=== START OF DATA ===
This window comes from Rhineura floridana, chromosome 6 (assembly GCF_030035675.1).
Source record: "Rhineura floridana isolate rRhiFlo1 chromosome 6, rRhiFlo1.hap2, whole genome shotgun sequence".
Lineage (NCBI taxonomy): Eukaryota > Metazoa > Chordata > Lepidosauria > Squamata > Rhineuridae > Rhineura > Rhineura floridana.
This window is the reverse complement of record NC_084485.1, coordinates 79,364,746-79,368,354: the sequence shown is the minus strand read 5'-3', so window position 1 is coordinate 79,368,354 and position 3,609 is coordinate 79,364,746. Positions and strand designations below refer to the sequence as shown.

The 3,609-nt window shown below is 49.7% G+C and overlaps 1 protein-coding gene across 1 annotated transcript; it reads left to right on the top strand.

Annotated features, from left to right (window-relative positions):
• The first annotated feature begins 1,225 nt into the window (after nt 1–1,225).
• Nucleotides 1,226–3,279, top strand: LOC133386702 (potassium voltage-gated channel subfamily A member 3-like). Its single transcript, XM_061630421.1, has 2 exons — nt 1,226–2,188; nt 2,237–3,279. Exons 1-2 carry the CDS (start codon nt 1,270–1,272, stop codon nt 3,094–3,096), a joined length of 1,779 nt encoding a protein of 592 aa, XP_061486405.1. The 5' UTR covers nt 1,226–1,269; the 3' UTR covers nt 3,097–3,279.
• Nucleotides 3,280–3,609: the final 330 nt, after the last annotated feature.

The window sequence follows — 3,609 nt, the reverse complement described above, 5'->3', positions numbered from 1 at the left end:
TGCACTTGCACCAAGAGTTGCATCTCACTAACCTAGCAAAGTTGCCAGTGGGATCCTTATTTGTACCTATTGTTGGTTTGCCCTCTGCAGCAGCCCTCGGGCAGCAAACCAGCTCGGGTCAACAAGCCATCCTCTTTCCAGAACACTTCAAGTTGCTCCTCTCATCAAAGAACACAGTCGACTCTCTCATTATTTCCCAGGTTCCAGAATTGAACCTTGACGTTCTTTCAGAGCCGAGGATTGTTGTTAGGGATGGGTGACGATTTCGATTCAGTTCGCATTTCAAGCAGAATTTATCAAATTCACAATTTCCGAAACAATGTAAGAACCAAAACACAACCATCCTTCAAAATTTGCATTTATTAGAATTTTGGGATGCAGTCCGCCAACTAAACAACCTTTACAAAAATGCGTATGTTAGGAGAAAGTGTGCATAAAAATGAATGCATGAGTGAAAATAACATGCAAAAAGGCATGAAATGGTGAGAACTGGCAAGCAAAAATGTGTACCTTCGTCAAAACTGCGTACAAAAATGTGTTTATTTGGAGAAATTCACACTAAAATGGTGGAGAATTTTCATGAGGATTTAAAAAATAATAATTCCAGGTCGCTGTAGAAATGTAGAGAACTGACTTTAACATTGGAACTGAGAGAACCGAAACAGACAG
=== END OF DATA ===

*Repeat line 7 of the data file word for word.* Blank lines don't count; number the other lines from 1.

• The first annotated feature begins 1,225 nt into the window (after nt 1–1,225).